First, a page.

Dive into a world of super-saturated color film photography with Jennifer Lawrence
From film soup to light leaks, photographer Jennifer Lawrence lives for colorful chaos and super-sunny days.
Jennifer Lawrence is all about colorful chaos. With some signature Kodak Ektar film loaded and ready to go, this Chicago-based lifestyle photographer lives, breathes, and sleeps color, all while embracing experimentation along the way.
As the weather warms and summer comes swinging in, we chatted with Lawrence about her sources of inspiration, all the colorful props in her gear bag, how she got back into film after the digital revolution, and how she’s helping photographers reignite their own colorful creativity.
“I love the fact that more people are getting colorful and shooting, whether it’s film soup (submerging film in liquid to change the emulsion) or double exposures,” she says. “The more I can do in-camera to create amazingness, the better. I didn’t do any of this with digital.”
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Switching back to film from digital
Like many, Lawrence had traded in her film camera for a snazzy DSLR during the “digital revolution.” However, as much as she tried, it just wasn’t hitting her vision.
“I just love color in life,” she shares. “I’ve always tried to achieve that look with digital…I could never make it as bright and colorful as I wanted, or as I saw it in my head. And then Ektar, it’s just magic for it.”
She fell back into film after attending a workshop. Though she came as a digital photographer, the workshop had a film focus, and that’s when things started to click. Lawrence began teaching herself, mainly through trial and error. Back then, there weren’t many workshops catering to photographers outside of the fine art and wedding fields.
Early on, she shot a roll of what is now her signature film, Ektar, and one of those images featuring a pink inner tube remains her favorite and most iconic to date. “That was the image that literally started my love of Ektar,” Lawrence recalls. “That was it. That was my first ever Ektar roll.”
Now, film is pretty much all she shoots—Lawrence is loath to pull out a digital camera. Her go-to’s for professional work are a Pentax 645N and a Canon EOS-1v. For personal work, she has a dedicated Canon 1v which has seen pretty much everything. Having been submerged in the ocean as well as sand, she loves it but knows it won’t last long.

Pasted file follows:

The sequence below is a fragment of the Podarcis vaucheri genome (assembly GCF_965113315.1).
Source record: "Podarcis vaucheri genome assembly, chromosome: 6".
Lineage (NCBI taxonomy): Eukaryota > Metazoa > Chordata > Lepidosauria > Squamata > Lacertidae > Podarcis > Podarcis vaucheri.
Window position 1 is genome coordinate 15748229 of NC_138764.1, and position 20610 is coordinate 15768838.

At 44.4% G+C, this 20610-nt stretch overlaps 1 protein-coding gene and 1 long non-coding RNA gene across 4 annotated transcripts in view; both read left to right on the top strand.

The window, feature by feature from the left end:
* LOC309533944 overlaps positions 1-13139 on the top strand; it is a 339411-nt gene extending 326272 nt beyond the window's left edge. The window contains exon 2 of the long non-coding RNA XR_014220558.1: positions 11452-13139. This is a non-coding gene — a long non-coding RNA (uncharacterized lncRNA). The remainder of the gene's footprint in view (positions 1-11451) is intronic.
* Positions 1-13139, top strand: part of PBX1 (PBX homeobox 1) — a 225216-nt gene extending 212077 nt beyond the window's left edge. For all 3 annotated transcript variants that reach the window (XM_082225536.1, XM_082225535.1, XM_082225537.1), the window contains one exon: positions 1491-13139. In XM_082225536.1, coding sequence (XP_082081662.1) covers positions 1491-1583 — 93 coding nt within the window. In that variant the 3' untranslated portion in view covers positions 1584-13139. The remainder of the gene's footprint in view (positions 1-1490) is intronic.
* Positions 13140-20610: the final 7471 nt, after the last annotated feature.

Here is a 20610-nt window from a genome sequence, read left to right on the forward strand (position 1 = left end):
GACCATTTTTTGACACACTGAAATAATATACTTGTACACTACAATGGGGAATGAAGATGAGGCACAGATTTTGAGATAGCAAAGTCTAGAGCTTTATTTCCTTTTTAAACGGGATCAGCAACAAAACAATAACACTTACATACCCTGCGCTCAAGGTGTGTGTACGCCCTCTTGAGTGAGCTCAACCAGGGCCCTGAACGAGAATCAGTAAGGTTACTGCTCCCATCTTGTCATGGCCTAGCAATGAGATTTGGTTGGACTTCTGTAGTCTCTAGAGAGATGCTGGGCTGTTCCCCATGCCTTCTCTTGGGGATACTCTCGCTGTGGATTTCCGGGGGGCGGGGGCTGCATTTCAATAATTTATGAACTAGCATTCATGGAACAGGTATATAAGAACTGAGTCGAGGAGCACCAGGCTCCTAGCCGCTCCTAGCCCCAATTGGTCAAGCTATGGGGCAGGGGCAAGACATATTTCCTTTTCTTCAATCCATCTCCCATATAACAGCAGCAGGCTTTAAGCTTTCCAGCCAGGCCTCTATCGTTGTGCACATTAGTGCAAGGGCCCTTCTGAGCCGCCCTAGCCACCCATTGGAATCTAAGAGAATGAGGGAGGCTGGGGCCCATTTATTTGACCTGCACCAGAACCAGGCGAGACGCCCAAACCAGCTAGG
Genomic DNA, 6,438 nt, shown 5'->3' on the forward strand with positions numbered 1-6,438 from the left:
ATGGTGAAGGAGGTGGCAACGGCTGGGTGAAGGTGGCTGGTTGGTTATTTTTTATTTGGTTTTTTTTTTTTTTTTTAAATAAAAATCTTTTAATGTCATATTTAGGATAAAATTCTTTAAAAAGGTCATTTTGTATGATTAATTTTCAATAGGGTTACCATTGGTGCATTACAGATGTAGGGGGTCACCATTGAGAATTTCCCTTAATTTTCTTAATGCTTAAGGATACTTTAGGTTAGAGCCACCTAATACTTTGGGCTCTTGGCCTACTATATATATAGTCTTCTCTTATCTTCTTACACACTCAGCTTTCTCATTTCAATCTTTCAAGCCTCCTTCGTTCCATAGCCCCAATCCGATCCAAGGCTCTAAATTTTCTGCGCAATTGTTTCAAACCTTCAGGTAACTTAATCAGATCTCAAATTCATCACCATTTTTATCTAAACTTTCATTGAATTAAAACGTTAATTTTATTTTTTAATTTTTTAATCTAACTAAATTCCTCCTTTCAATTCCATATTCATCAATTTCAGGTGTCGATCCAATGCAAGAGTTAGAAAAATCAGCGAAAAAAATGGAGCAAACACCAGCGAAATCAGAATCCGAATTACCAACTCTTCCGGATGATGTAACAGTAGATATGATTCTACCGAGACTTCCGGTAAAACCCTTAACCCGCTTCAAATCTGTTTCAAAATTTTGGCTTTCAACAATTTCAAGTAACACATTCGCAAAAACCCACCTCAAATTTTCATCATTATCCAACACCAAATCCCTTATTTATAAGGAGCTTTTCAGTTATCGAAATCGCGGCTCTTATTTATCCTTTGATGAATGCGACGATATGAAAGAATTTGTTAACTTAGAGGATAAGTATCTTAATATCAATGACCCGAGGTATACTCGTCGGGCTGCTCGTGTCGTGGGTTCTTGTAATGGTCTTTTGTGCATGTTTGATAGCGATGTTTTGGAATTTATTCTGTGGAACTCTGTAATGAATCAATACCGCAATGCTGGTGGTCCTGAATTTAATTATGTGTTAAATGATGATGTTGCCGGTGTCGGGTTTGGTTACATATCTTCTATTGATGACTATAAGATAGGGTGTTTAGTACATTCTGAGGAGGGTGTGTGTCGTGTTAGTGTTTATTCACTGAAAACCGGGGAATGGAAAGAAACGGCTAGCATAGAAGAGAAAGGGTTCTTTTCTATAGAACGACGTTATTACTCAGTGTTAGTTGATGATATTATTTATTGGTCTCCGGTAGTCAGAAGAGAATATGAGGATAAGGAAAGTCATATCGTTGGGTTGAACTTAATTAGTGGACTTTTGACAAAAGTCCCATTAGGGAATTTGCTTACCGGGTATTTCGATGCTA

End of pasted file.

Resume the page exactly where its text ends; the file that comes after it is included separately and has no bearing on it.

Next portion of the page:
“It’s rusting out,” she says, laughing. “I don’t know when it’s going to die on me, but it will die on me one day.” Until then, though, you’ll find her with it at her favorite place—the beach.
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What’s in her gear bag—garlands included
“Target Christmas bins? Those are a gold mine,” Lawrence admits. She’s pulling props out of her bag—sparkly pink garlands and prisms are just a few of the things to emerge. Around here, experimentation happens without hesitation, and the whacky results are embraced with enthusiasm. “It’s trial and error. There’s so much cool stuff.”
The Target Christmas bins aren’t the only hot place to search for fun visual effects. On shoots, sometimes Lawrence will pick flowers. One time, she carried a palm leaf to the beach. Even sheer fabric has come in handy.
“There’s a picture of a girl on the beach [I did] with polka dots on her,” Lawrence shares. “It’s one of my favorite photos ever. She’s on the beach with little polka dot shadows all over her. It’s just really cool.”
Then there is the famous floaty. Anyone who follows Lawrence on Instagram is no stranger to the happy, summery photograph of a pink innertube’s shadow on the concrete.
“I will find specific floats, because I want to see their shadows,” Lawrence explains. “Pink and blue, sometimes orange, or stripes. Anything that the light will shine through and you can see the color either in the ocean or on the wall or the ground or the sand. I will pack those and I won’t let anyone take them. Those are coming home with me.”
Helping fellow photographers dive into film
Drawing on her own learning experience when there wasn’t much catering to those who didn’t do weddings, Lawrence created two workshops: Film Camp and Hello Happy. The former serves as a boot camp for those wanting hands-on instruction in their own foray into film, with access to instructors including photographers, labs, and film manufacturers like Kodak.
“I was teaching myself, I was getting film back and they were underexposed and muddy,” Lawrence remembers of her first foray. “Film is pretty difficult. It’s kind of like a foreign language because it’s the exact opposite of shooting digital. It was a tough learning curve for me, or tougher than I thought it should be, and there was no education out there unless you were shooting fine art, beautiful Italian villa weddings. And that wasn’t me. Film Camp [is] what I wanted to have when I was first learning.”
Meanwhile, Hello Happy is more of a fun, relaxed workshop focusing on spontaneous inspiration and experimentation.
“What if you just want to be all creative and have fun with color and happiness and doubles [exposures] and just all the goodness?” Lawrence says, explaining the concept. “It was just more of a creative escape, for those who already can shoot film.”
Though price hikes and manufacturing delays make the future of film seem shaky at times, the magic it creates is worth the effort, even in a digital world.
“Faster and digital are not always better,” Lawrence finishes. “We’re getting the resurgence of actual [photo] albums again. [Film] does look better. And it’s just a cooler process.”